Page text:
The legal chief of The Guardian newspaper says the outcome of the Leveson Inquiry is ‘the worst of all worlds’.
Gill Phillips, whose newspaper was instrumental in sparking the inquiry into media standards, says that what Lord Justice Leveson recommended has been ‘disastrous’.
She describes one key Leveson recommendation, championed by lobby group Hacked Off and Labour politicians and previously backed by The Guardian, as ‘a charter for people with dodgy claims’.
It was an incendiary Guardian report in 2011 – which wrongly accused News of the World journalists of deleting messages on murdered schoolgirl Milly Dowler’s mobile phone – that provoked a public outcry.
The inaccurate story brought about the closure of the Sunday tabloid and led to David Cameron establishing the inquiry under Lord Justice Leveson.
But Ms Phillips says the wrangling over Press regulation following last year’s inquiry and subsequent report has left all sides dissatisfied.
She said: ‘His attempt to please everybody and avoid being a dusty footnote on a shelf somewhere has led him down a road that has proved to be pretty disastrous. We don’t have anything that could be perceived as effective or credible by either side of the debate.’
Since Lord Justice Leveson’s report was published last November there has been disagreement between publishers, politicians and lobby groups over how to implement his recommendations for tougher Press regulation.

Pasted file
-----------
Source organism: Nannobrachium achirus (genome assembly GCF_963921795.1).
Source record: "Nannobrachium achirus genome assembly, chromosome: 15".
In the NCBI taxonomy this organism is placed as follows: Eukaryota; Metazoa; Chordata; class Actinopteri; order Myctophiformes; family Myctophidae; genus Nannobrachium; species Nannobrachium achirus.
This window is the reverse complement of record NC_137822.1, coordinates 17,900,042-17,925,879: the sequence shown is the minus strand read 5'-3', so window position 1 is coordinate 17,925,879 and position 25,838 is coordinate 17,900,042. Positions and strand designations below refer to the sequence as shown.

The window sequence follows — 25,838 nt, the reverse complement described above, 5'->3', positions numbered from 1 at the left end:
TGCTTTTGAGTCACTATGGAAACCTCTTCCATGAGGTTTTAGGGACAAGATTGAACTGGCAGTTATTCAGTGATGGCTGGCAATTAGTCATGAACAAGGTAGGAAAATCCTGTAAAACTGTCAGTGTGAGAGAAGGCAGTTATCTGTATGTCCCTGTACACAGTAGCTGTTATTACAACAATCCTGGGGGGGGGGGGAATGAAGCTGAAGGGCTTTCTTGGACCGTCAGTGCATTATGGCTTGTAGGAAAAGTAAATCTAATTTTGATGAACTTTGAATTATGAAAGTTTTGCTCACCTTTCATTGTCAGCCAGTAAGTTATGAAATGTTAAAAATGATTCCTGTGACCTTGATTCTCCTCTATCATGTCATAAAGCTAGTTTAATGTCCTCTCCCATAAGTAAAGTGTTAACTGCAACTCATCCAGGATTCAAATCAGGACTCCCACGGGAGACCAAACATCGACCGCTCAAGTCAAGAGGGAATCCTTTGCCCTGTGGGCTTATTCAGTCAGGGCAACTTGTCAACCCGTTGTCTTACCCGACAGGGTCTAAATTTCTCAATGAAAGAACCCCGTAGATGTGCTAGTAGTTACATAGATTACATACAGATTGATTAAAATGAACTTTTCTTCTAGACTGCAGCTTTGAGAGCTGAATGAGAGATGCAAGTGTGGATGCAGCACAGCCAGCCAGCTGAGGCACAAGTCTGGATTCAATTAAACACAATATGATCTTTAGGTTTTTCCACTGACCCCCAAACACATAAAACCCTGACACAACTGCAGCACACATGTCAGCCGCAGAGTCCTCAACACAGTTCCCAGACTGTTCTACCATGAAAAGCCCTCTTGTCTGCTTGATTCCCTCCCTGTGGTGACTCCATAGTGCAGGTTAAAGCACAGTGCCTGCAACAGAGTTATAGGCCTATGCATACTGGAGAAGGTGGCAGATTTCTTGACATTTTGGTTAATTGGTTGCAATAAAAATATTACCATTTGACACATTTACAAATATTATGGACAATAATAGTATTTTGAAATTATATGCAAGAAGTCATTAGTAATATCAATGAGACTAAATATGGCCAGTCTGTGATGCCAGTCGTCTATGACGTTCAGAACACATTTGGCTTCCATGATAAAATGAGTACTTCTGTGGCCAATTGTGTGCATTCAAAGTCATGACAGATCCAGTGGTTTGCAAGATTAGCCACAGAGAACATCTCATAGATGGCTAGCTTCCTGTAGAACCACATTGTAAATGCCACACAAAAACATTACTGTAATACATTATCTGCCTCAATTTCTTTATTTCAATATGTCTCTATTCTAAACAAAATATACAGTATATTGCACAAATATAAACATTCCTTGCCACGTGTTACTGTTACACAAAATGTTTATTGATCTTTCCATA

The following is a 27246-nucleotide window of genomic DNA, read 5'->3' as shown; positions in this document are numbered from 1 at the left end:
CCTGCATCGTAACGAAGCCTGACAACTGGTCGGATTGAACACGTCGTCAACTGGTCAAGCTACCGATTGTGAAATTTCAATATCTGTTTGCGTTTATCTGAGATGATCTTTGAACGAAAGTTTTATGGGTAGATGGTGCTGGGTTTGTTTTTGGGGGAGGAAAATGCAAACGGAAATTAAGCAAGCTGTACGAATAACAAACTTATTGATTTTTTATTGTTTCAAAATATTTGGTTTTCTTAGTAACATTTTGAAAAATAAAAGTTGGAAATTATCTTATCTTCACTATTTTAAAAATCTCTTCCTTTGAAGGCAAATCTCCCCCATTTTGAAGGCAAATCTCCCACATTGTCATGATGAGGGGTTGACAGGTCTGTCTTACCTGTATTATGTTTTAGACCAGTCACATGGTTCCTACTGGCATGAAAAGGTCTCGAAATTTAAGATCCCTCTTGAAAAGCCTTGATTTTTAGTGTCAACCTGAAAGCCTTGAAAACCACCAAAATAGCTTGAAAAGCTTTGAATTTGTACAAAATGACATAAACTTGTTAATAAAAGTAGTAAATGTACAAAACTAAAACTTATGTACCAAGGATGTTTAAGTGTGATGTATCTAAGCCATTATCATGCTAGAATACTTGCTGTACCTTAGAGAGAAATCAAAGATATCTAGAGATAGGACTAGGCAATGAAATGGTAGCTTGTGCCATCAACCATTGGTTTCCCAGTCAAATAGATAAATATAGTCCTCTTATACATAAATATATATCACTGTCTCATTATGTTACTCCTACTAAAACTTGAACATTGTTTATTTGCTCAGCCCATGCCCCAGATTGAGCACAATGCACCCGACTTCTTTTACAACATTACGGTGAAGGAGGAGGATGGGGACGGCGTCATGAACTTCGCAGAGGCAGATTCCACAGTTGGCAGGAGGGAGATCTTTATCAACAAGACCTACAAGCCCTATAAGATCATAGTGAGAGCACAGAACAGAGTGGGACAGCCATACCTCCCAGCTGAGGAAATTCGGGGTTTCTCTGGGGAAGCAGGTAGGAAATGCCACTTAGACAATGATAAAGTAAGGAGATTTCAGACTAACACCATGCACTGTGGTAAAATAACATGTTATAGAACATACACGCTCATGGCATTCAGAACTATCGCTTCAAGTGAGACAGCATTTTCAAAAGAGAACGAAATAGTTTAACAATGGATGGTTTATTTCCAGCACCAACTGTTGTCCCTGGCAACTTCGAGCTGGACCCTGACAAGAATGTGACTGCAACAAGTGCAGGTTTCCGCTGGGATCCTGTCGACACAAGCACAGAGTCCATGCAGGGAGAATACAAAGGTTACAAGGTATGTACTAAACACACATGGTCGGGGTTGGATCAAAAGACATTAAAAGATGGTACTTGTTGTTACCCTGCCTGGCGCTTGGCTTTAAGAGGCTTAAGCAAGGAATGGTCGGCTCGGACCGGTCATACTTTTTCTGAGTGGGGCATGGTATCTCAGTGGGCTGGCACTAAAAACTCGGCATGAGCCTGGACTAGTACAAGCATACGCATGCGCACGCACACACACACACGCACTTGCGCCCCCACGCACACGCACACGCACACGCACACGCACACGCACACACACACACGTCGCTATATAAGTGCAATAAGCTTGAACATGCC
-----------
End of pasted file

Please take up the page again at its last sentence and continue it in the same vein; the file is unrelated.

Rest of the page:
The Privy Council is currently considering a Royal Charter put forward by the newspaper and magazine industry after negotiation with ministers. A rival charter, agreed over 2am pizzas by politicians and the Hacked Off lobby group, has yet to be submitted.
The newspaper industry plans to launch early next year a tough new Press watchdog, the Independent Press Standards Organisation, with the power to impose fines of up to £1million for systemic wrongdoing and require editors to publish upfront corrections.
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But some critics of the industry, led by Hacked Off, are demanding politicians have the last say over Press regulation.
Ms Phillips, the Guardian’s director of editorial legal services, dismissed the use of royal charters as a ‘medieval’ tool that had been ‘used by monarchs to circumvent Parliament’.
She told the Protecting the Media conference in London this week she was opposed to any form of state involvement in regulating the Press.
She cited the detention of David Miranda, the partner of Guardian journalist Glenn Greenwald, who was detained for nine hours at Heathrow last month on his way from Berlin to Rio de Janeiro carrying hard disks and memory sticks including secret files leaked by ex-CIA analyst Edward Snowden.
Claims that News of the World (former editor Rebekah Brooks pictured) hacked the voicemail of murdered schoolgirl Millie Dowler were made by the Guardian in 2011 but thrown out
‘If anything demonstrates why we do not want a government regulating the Press, David Miranda is that,’ she said.
‘We live in a democratic state and they still did what they did to David Miranda for no good reason at all. It goes back to the whole debate about why we shouldn’t have the state regulating the Press.’
She also voiced concerns about one of Leveson’s key proposals – the setting up of a free arbitration service to decide damages claims against publishers.
Under the Government-backed charter, the industry is obliged to set up the service that many local and regional papers fear is wide open to exploitation by ambulance-chasing lawyers.
She told the conference: ‘We are creating a charter for people with dodgy claims. People will be tempted to go and try to get some money.’